The Reibel Modele M31 was the variation of the French Chatellerault M24/29 light machine gun made for use in vehicles and fortifications. In accordance with that role, it lacked a buttstock or sights (these were integrated into the vehicle or fortress mounts), was fitted with a very heavy barrel for sustained fire, and fed from a massive 150-round drum magazine. These were often used in dual mounts, with one left-hand and one right-hand feed gun (note that the bolt is easily swapped for feed from either side).
After World War Two, the Swiss purchased a number of these guns form France, rechambered them for the 7.5x55mm Swiss cartridge, and fitted them in AMX tanks. This particular gun is one of those, and it is mounted on a Swiss LMG-25 tripod using an adapter designed for gunsmith test firing outside the tank.
Thanks to the Kessler auction company in Switzerland for letting me take a look at this piece!
[off-topic so ignore if you wish]
Some time ago I find preview of interesting article:
It is describing one prototype automatic pistol by Walther (see photos), which is chambered for 9×19 Parabellum cartridge.
Did you know any other mentions of that automatic pistol? Do you have any additional informations beyond that it is short-recoil in principle and designed by Walther Ludwig?
No and no, but I suspect the reasons for it not being proceeded with were;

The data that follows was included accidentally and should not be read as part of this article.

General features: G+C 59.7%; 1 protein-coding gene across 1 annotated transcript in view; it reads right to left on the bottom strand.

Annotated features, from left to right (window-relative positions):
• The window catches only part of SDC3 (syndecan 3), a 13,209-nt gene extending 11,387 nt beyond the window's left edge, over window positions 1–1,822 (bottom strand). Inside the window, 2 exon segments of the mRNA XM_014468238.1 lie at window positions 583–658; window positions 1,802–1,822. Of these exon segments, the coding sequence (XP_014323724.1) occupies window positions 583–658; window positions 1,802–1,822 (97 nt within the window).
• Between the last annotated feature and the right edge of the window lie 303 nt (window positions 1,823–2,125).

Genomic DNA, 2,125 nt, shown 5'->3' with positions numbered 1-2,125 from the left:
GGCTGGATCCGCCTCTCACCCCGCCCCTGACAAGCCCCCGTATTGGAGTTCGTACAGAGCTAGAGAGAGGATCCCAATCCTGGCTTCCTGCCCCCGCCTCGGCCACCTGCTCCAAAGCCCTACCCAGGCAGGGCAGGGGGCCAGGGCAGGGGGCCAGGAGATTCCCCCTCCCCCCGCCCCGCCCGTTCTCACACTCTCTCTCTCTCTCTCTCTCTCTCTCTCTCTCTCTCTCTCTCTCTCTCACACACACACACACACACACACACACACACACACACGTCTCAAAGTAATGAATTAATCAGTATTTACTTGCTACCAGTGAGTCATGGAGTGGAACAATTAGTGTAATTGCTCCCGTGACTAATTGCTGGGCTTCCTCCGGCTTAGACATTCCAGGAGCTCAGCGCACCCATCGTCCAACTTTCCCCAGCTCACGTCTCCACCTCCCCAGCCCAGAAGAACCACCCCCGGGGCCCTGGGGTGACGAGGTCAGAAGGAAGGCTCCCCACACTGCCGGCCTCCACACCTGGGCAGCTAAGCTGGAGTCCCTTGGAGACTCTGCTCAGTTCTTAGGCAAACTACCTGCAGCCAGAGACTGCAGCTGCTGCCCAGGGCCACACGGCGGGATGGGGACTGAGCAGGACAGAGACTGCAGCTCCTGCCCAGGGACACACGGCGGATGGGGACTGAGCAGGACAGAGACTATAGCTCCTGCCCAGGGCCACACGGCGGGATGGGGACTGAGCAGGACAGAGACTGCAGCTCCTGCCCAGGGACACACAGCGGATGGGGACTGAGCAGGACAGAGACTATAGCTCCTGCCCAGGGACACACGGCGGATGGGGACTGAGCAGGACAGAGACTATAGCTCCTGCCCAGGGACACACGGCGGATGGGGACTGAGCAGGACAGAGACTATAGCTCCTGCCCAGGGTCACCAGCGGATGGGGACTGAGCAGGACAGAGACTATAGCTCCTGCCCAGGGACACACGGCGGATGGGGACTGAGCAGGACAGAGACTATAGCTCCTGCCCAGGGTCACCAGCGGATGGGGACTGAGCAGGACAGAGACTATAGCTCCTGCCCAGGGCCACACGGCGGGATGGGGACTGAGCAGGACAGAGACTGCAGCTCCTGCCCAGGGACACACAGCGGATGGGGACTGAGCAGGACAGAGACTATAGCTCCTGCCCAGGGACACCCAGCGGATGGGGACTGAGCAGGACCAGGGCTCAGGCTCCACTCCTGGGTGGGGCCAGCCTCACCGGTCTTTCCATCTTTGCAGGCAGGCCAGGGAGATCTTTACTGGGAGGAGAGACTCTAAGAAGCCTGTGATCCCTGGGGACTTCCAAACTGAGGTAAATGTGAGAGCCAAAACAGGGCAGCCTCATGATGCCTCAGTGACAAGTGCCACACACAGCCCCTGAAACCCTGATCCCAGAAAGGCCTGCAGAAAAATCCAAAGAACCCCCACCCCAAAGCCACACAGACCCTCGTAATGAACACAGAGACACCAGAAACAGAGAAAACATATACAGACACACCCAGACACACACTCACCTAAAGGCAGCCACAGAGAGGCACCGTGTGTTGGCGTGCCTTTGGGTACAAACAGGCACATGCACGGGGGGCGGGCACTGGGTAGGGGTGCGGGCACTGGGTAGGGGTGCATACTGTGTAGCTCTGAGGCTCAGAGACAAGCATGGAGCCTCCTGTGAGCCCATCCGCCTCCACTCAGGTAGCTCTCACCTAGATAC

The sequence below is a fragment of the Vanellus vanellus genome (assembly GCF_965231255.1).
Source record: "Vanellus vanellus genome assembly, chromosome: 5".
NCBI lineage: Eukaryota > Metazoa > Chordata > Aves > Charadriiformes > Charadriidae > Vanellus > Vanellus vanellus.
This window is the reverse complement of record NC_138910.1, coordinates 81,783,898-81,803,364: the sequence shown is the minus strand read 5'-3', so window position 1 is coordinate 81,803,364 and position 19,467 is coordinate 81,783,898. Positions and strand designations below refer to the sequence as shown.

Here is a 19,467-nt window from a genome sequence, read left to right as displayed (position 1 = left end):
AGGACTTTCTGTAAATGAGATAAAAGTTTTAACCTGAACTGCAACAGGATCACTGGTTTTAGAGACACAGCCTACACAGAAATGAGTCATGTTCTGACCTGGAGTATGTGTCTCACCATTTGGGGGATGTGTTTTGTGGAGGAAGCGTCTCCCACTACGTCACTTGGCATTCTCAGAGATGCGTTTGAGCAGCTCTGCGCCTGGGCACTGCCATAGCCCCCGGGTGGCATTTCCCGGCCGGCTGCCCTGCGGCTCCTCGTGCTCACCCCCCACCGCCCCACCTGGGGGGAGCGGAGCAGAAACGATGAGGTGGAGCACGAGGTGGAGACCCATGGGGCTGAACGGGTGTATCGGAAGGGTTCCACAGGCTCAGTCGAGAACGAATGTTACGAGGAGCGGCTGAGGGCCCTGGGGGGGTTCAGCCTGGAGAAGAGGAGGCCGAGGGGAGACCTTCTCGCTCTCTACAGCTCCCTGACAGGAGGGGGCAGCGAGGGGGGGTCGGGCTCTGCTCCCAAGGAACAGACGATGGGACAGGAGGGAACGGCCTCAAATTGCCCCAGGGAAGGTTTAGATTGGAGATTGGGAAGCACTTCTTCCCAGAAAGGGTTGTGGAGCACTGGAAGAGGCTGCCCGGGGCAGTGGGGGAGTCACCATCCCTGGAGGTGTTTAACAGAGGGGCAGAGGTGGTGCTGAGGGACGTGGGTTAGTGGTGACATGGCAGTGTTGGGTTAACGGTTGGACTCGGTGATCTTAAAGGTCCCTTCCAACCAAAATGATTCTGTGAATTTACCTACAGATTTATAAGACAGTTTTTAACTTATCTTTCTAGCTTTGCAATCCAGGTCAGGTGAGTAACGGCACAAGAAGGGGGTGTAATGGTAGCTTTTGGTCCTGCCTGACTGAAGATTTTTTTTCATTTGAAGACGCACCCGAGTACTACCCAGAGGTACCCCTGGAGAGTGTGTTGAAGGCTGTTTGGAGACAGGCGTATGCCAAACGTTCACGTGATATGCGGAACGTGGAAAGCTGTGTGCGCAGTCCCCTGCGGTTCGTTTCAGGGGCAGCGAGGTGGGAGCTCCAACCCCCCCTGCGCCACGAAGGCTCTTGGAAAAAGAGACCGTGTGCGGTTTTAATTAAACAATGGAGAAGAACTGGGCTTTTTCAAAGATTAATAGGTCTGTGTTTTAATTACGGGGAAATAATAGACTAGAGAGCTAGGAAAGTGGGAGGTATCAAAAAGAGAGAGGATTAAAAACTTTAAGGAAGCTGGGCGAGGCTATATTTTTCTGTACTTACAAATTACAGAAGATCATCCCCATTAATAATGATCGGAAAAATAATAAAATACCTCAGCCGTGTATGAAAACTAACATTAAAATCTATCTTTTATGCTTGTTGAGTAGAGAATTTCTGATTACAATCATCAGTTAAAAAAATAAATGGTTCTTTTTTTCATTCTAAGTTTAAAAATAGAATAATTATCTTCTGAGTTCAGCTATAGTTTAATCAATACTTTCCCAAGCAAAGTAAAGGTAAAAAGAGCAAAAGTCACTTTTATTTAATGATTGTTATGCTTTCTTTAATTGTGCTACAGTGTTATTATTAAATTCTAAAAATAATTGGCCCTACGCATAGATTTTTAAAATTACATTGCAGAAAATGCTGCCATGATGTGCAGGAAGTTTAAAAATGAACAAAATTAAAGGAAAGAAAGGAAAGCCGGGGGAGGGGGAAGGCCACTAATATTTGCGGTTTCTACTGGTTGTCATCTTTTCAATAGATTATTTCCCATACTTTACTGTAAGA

1, The already in-production P5 pistol was filling that niche in the Walther catalog.
2. At that time, Walther & Co. knew that the polymer-framed, “Safe Action” type autoloader was the wave of the future. Note that recently, even the U.S. Defense Department has given in on that count. The P99 was already in the works, a compact version was planned as part of that project, and compared to them the PP90 looked positively antiquated, a refugee from WW2.
3. Considering that at that time, the classic P.38 was selling for close to $1500 USD, and even at that price was losing money,a pistol like this, made by the same methods, would likely not have been a seller at the price Walther would have had to charge for it. (Probably around $1200 or so.)
In short, Walther went to the P99 and later “new style” autopistols for the very good reasons that they wanted to stay in business and make a profit. Designs like this would not have accomplished that.
Interesting picture. Is that a trigger-to-sear contact OUTSIDE the frame? And what is the square hole between the frame and slide at the front?
“what is the square hole between the frame and slide at the front?”
Preview of description is limited, but described feature is linked to how locking is done in this automatic pistol. It is also mentioned that this automatic pistol has two-column magazine but without capacity given.
Wasn’t there a french fortress mount that had a system to squirt a bit of water down the barrel after each shot? The problem with having a library full of reference books that are currently scattered all over the house is that I can’t look this sort of thing up at the moment . . .
I doubt that, since you’d need a circulation pump and lots of hoses. In any case, I’m pretty sure that nobody in his right mind would assault a fortress head on (without artillery or air support)! Just ask the Italians what happened when they attacked the French Alpine Line…
“Wasn’t there a french fortress mount that had a system to squirt a bit of water down the barrel after each shot?”
I don’t know, but sounds similar to evaporative cooling system used on some piston-powered racing aeroplanes: http://www.enginehistory.org/Accessories/EvapCooling/EvapCooling1.shtml
Anyway why they would have to choose to squirt a bit of water down the barrel after each shot rather than using classic (for machine guns) water-cooling instead?